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We’ve seen household cleaning robots (such as the Roomba) at homes, plate collecting robots at food courts, and even industrial-strength indoor cleaning robots at train stations and airports.

But what about keeping the outdoor areas as spick and span as the indoor areas? With Singapore’s tropical and unpredictable weather, as well as having a bigger surface area to cover and clean. creating an outdoor cleaning robot is easier said than done.

Top photo, from left to right: Lim Hui Qing Kristabel (EPD), Wan Khay Weng Marcus (EPD), Tan Ze Xin Dylan (CSD), Tan Kai Jie (EPD), Pheh Jing Jie (CSD), Kanashima Hatsumi (CSD), and Anirudh Shrinivason (CSD)

However, our students are always up for a challenge. Meet OSCAR (Outdoor Sweeping & Cleaning Autonomous Robot), an intuitive robot with human interactivity capacities that, as its name suggests, is specifically designed to clean outdoor and communal areas. From hardware to software, all aspects of this inventive automation were created by students from different disciplines.

OSCAR is designed to clean outdoor areas of rubbish, such as fallen leaves. 

Design thinking and agile methodology to enable successes
The team’s industry partner, Lionsbot, is an autonomous cleaning robot startup that focuses on indoor robotics,  but the company also has plans to design robots that can operate outdoors. The team knew they had their work cut out for them —but where do they begin?

That was when the team turned to the foundations of what they learnt in school. At SUTD, students are taught the design thinking methodology during their freshmore year. Beginning with the empathy stage, the team brainstormed and established the users’ pain points. Next, at the ideation stage, the students explored various creative ways they could approach designing the outdoor cleaning robot, refining the problem statement whenever required.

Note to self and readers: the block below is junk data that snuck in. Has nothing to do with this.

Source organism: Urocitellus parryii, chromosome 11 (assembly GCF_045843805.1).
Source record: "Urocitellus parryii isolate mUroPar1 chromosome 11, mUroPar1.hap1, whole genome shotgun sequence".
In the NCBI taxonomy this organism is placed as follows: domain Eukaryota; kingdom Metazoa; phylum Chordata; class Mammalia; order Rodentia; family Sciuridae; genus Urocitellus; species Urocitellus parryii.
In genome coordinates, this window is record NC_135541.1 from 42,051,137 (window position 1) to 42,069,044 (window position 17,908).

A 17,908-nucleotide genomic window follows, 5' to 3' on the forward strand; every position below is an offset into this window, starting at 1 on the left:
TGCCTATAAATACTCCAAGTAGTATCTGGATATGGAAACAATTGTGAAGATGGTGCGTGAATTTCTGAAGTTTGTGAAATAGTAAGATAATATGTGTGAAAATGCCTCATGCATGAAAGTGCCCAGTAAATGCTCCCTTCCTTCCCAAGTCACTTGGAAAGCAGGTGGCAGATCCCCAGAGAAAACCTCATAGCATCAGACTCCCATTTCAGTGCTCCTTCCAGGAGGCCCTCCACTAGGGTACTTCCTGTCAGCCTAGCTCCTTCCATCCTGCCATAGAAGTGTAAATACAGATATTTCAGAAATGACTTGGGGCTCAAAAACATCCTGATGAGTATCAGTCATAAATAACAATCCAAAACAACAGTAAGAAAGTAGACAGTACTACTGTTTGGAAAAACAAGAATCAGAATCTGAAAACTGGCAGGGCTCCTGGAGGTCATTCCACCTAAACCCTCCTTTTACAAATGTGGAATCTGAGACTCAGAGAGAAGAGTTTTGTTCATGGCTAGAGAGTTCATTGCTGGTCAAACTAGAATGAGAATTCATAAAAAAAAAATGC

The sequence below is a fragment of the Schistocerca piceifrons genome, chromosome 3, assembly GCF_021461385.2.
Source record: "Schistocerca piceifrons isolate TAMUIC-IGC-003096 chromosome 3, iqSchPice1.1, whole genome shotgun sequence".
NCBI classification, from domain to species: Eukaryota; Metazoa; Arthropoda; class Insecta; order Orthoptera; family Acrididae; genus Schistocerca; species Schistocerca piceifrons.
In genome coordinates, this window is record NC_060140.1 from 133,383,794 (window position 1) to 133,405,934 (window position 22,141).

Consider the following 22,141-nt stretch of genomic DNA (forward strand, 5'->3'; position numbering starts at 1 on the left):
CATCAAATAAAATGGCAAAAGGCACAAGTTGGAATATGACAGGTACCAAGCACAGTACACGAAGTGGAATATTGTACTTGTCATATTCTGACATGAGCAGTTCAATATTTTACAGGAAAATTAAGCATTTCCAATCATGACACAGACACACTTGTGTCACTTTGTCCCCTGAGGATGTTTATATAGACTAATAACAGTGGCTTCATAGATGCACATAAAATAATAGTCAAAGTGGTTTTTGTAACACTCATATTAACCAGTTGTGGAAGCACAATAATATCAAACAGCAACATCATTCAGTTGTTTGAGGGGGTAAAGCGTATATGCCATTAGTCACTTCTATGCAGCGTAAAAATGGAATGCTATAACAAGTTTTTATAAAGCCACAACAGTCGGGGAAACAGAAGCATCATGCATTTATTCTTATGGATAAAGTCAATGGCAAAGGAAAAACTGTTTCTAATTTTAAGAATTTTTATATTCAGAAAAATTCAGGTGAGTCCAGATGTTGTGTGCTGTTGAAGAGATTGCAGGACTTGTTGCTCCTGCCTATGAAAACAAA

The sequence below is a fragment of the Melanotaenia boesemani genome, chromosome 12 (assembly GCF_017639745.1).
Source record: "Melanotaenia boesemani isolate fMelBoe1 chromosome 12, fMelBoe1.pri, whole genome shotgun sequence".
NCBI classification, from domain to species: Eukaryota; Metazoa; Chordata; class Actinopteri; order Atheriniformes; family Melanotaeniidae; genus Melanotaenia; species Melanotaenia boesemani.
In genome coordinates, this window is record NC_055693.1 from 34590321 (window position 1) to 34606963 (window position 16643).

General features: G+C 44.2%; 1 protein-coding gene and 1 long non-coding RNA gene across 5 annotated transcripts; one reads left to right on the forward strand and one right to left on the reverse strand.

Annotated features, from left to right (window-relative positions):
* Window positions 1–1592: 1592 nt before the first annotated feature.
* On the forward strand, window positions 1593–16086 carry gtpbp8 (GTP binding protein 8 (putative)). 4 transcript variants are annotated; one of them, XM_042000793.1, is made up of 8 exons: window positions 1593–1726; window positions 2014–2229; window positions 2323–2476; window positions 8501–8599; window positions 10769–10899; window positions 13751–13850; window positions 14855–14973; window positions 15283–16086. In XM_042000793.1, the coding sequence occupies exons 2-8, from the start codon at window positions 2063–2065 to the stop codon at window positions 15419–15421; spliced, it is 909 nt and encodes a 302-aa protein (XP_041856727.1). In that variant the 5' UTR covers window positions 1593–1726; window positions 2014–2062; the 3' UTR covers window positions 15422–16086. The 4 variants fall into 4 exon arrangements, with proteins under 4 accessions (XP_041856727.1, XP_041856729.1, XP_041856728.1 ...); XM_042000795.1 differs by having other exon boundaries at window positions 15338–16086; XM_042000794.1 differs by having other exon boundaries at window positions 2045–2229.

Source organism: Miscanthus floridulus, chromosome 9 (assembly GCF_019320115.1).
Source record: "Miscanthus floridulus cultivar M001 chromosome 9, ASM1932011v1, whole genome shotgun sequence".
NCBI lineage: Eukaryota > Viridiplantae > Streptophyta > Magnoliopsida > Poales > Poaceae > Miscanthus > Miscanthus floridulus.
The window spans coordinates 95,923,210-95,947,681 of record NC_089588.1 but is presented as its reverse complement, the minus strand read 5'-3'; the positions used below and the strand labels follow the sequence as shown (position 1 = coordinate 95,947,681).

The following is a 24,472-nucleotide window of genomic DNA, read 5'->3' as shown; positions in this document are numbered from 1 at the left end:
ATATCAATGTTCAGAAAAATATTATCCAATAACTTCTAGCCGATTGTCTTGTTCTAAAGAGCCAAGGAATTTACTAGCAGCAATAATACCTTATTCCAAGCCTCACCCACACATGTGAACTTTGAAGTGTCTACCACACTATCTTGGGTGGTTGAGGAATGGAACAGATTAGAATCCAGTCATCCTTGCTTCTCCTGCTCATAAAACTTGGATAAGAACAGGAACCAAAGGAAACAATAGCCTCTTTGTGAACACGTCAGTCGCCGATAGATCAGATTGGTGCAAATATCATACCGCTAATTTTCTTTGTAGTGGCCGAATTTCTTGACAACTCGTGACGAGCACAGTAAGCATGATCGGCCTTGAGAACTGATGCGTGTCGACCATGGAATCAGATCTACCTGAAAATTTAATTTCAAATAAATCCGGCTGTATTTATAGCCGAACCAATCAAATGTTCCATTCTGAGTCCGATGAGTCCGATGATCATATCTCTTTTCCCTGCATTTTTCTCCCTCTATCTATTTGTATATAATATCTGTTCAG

“It was also about optimising and improving their (Lionbot’s) workflow, and then coming up with solutions for them to improve their deployment process,” says Jing Jie. “We also had to think about new ways and innovative perspectives on how we see the future of mobile cleaning robots.”

This allowed the team to understand the specific challenges that outdoor robots face, such as the unpredictability of the physical environment, and the weather. “We developed an object detection model so that OSCAR is able to detect vehicles, not just visually, but also identify its location and how dangerous it is and to map a path away from it,” Jing Jie elaborates. “We also integrated weather API, so when it’s going to rain, the robot will seek shelter.”

But the biggest challenge that the team would face would be building the entire robot from the ground up, and understanding the scope of work involved. This included connecting and integrating hardware components like the sensors, computers, and frames with software such as perception systems of object detection models, segmentation models, and the overall interface. While some hardware was provided, the rest had to be built from scratch by the members of the team, including the frame and cleaning mechanisms. As the team did not have an initial source code to work with, they also had to research and emulate open-source codes. Resolving these complexities and juggling priorities was a big challenge for the team from both the hardware and software perspectives.